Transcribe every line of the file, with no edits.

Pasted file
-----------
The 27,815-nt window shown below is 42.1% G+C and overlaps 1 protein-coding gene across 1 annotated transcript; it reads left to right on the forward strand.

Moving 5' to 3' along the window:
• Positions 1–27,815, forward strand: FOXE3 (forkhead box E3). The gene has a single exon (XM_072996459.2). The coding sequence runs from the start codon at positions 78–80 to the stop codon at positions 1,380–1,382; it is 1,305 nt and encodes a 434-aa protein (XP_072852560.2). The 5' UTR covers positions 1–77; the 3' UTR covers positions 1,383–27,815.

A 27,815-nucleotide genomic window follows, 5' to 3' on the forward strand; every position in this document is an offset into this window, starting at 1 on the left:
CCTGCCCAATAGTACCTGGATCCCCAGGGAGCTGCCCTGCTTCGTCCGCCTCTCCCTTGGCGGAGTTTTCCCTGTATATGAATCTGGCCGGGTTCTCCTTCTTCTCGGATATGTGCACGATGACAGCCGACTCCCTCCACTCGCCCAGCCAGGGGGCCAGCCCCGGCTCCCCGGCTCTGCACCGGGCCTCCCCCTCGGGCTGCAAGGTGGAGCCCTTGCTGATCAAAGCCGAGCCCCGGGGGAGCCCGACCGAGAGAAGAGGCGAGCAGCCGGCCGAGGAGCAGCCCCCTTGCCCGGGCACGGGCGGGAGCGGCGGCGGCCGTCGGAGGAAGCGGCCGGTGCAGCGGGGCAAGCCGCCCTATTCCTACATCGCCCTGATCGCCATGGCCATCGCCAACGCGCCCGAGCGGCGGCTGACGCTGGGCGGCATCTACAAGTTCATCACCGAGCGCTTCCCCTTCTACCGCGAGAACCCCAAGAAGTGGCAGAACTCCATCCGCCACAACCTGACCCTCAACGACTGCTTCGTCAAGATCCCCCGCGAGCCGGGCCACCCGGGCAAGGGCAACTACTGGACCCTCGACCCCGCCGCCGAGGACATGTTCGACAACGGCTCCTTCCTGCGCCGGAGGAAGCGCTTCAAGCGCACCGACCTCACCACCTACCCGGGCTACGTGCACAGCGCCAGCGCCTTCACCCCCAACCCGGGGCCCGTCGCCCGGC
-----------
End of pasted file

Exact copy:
The 27,815-nt window shown below is 42.1% G+C and overlaps 1 protein-coding gene across 1 annotated transcript; it reads left to right on the forward strand.

Moving 5' to 3' along the window:
• Positions 1–27,815, forward strand: FOXE3 (forkhead box E3). The gene has a single exon (XM_072996459.2). The coding sequence runs from the start codon at positions 78–80 to the stop codon at positions 1,380–1,382; it is 1,305 nt and encodes a 434-aa protein (XP_072852560.2). The 5' UTR covers positions 1–77; the 3' UTR covers positions 1,383–27,815.

A 27,815-nucleotide genomic window follows, 5' to 3' on the forward strand; every position in this document is an offset into this window, starting at 1 on the left:
CCTGCCCAATAGTACCTGGATCCCCAGGGAGCTGCCCTGCTTCGTCCGCCTCTCCCTTGGCGGAGTTTTCCCTGTATATGAATCTGGCCGGGTTCTCCTTCTTCTCGGATATGTGCACGATGACAGCCGACTCCCTCCACTCGCCCAGCCAGGGGGCCAGCCCCGGCTCCCCGGCTCTGCACCGGGCCTCCCCCTCGGGCTGCAAGGTGGAGCCCTTGCTGATCAAAGCCGAGCCCCGGGGGAGCCCGACCGAGAGAAGAGGCGAGCAGCCGGCCGAGGAGCAGCCCCCTTGCCCGGGCACGGGCGGGAGCGGCGGCGGCCGTCGGAGGAAGCGGCCGGTGCAGCGGGGCAAGCCGCCCTATTCCTACATCGCCCTGATCGCCATGGCCATCGCCAACGCGCCCGAGCGGCGGCTGACGCTGGGCGGCATCTACAAGTTCATCACCGAGCGCTTCCCCTTCTACCGCGAGAACCCCAAGAAGTGGCAGAACTCCATCCGCCACAACCTGACCCTCAACGACTGCTTCGTCAAGATCCCCCGCGAGCCGGGCCACCCGGGCAAGGGCAACTACTGGACCCTCGACCCCGCCGCCGAGGACATGTTCGACAACGGCTCCTTCCTGCGCCGGAGGAAGCGCTTCAAGCGCACCGACCTCACCACCTACCCGGGCTACGTGCACAGCGCCAGCGCCTTCACCCCCAACCCGGGGCCCGTCGCCCGGC